Tuesday, October 16, 2007
Cooking Lesson #2: Roasted Pork Tenderloin
I was suppose to make dinner and a cake. That was thrown out the window, when the pain started. I didn't want to say it then, but I knew I wasn't going to be able to make a birthday dinner.
So I spent most of the day on th couch with my boyfriend, mostly napping or watching Bizarre Foods. When I mentioned dinner, he said he'd make it. This coming from the man who two weeks ago wasn't cooking and didn't know how to mince. I looked at him and he was genuinely wanting to cook me dinner. So I sent him to the kitchen to find what he wanted to make.
What he found was the pork tenderloin originally planned for dinner. Well, I know a bacon-wrapped tenderloin might be a little too, much without my help. So with google in hand I found a roasted pork tenderloin with sage and garlic.
He immediately went to work. I laid on the couch watching in amusement, only to see him perfectly mincing garlic cloves. I was in shock, when did his knife skills get better than mine? But then he started whacking again, I warned against it and complimented his technique. "I got skills," was the comment made.
It was so hilarious, I fell off the couch and onto the floor. After I was able to breathe again, I watched him measure everything. He worries about venturing away from the recipe, explaining that he may screw it up. Haven't we all done that? I know I've thrown out a couple dinners before.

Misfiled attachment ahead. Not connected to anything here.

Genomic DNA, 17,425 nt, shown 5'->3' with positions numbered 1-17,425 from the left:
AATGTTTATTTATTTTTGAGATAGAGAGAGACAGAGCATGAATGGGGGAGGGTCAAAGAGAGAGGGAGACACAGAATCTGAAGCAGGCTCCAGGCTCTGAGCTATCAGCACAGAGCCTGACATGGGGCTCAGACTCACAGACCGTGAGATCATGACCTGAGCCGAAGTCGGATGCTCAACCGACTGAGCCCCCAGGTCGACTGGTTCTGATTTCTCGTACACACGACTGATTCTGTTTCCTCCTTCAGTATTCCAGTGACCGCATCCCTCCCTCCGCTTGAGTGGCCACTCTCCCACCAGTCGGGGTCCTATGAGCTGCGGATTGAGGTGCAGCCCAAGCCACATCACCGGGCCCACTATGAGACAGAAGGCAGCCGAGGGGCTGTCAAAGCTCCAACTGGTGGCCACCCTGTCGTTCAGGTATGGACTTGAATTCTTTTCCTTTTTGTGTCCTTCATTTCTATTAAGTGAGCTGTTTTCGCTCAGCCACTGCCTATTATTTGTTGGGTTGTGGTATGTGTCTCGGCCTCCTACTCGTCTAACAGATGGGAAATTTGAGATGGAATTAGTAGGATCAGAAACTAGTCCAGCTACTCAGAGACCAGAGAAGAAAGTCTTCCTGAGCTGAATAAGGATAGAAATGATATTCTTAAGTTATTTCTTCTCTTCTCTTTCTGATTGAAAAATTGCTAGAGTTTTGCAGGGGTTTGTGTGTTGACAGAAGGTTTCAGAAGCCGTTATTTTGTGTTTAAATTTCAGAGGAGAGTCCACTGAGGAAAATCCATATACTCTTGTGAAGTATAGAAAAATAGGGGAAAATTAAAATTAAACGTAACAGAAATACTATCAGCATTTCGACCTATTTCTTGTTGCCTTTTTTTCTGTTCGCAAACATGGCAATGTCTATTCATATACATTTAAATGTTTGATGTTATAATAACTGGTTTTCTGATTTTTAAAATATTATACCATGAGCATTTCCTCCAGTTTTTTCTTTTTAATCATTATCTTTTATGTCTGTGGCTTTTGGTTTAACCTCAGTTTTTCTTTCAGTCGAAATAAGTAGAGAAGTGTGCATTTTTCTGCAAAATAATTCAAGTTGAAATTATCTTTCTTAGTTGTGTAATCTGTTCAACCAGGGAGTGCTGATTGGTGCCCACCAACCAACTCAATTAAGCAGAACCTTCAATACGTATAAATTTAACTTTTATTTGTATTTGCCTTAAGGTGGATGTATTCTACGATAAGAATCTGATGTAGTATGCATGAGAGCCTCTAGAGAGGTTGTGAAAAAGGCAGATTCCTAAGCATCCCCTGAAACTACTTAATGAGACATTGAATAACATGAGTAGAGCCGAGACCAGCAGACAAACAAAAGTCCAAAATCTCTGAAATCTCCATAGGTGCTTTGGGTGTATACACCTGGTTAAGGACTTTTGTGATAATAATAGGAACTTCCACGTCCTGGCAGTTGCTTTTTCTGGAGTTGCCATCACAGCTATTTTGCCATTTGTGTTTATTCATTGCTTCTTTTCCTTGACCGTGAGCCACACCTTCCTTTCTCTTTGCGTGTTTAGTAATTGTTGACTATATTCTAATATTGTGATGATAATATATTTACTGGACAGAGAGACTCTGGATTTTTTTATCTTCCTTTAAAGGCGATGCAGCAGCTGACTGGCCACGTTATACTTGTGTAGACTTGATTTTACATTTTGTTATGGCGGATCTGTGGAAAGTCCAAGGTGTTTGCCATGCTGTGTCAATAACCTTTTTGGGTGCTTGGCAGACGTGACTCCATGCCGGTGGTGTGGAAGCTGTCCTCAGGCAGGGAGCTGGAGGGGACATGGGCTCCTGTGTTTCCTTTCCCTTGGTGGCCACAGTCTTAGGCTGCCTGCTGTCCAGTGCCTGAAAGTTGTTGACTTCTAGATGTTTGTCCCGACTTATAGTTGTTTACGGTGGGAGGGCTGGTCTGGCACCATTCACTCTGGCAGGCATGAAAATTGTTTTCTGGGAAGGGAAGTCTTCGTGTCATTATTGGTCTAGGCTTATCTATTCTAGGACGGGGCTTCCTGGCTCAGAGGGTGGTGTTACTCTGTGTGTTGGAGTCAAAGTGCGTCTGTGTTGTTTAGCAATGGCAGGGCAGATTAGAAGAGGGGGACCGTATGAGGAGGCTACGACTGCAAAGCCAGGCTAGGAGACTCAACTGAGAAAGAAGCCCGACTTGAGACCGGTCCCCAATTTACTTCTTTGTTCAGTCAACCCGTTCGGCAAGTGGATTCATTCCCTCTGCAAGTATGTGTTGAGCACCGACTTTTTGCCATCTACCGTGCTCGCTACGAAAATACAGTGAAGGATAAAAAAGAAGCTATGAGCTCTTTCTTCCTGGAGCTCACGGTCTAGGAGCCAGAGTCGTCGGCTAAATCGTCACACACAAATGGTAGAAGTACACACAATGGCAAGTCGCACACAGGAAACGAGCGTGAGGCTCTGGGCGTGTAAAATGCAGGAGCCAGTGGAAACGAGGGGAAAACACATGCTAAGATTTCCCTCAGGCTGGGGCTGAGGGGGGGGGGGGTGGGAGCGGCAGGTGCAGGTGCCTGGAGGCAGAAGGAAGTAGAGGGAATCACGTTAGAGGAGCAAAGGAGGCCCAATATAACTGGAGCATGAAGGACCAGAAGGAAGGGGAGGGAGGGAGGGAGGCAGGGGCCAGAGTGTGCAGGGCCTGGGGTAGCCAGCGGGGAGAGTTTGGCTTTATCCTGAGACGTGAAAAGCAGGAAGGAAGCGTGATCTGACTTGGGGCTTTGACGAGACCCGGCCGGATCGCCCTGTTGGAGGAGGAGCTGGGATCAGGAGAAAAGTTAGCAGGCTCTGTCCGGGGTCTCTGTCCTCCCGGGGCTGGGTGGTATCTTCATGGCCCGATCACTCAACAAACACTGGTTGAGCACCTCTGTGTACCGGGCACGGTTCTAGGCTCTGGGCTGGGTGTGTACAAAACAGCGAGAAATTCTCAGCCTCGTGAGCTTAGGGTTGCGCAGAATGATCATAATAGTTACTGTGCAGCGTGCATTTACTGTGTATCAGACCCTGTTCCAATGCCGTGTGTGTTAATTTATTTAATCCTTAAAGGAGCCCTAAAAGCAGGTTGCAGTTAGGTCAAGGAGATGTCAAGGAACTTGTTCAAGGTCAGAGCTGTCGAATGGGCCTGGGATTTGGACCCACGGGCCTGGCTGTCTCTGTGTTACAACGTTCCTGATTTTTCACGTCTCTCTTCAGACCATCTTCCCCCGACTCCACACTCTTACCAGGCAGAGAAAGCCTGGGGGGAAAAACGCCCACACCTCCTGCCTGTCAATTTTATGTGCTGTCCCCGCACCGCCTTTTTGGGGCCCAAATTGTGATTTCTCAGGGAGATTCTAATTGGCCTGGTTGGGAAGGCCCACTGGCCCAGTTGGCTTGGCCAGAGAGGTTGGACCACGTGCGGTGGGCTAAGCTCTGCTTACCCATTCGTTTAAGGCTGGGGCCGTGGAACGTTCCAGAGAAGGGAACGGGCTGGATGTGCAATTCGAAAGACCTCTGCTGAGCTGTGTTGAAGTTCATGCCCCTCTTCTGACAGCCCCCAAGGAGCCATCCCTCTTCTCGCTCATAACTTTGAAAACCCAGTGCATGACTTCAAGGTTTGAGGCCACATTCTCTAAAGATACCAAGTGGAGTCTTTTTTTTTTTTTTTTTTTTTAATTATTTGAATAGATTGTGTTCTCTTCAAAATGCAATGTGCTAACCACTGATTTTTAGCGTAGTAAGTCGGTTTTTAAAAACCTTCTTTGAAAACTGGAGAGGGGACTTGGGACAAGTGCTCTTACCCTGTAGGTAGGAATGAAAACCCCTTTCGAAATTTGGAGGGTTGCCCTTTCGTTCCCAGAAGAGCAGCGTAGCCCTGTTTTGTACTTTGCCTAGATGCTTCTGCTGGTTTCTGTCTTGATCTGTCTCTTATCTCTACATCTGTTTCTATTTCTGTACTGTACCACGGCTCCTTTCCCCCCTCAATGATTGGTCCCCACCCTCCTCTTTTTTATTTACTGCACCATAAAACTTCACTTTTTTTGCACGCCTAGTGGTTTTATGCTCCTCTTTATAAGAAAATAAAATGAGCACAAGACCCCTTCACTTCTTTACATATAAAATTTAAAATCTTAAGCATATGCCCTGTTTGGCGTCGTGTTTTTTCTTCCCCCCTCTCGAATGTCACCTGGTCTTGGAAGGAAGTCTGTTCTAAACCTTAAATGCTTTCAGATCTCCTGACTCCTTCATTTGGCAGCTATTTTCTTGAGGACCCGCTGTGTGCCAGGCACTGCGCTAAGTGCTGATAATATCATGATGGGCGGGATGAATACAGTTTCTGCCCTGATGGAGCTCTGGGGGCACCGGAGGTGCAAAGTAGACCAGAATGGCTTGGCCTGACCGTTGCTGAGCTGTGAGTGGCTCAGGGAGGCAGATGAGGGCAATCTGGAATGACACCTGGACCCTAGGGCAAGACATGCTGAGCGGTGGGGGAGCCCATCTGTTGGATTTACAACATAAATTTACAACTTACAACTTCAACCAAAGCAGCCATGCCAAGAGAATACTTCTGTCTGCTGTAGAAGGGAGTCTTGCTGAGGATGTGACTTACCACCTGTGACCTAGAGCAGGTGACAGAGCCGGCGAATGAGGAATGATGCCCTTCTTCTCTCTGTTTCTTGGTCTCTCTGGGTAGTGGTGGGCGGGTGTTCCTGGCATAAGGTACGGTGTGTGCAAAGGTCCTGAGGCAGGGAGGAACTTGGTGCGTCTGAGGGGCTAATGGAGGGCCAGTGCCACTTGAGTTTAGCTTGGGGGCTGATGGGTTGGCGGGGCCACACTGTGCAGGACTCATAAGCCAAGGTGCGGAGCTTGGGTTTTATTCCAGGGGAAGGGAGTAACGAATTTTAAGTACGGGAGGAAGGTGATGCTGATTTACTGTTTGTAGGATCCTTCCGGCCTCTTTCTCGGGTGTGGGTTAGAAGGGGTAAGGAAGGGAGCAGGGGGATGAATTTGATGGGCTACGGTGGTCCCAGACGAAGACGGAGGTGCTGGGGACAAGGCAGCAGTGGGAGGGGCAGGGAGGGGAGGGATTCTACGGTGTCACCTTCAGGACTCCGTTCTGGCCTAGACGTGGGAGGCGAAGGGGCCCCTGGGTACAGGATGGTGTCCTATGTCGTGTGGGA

After measuring, I answered the simple questions. What do I do with the herbed olive oil? Rub it on the meat. How do I know when its done? I don't have thermometer, I'll do it by touch. What about a salad? Make the pecans.
Thirty minutes later, the tenderloin comes out of the oven, once again moist like the chicken parmesan. It was delicious. He confessed that he had added more garlic and a little more olive oil, he's starting to get the adaptation of recipes for your own taste. It was moist and it was seasoned well.
While enjoying the meal, he commented on how it needed a sauce and I agreed. What it needed was a red wine sauce. It would have paired well with the meat, but nevertheless I was impressed. He's learning quickly, next thing I know he'll be making better dishes than me.
I Got Skills Pork Tenderloin
(adapted from Rachael Ray)
3 cloves of garlic, minced
1.5 teaspoons salt
1 teaspoon sage
.5 teaspoon coarse salt
1.5 tablespoons olive oil
1 pork tenderloin
Position rack near bottom and preheat oven to 500 degrees. Mix herbs, garlic, and oil in a bowl, then rub on pork tenderloin. Place tenderloin in baking dish, roast 10 minutes, flip cook another 10 minutes. Check temperature to see if it registers 155 degrees or feel by touch. Let rest 10 minutes, then slice.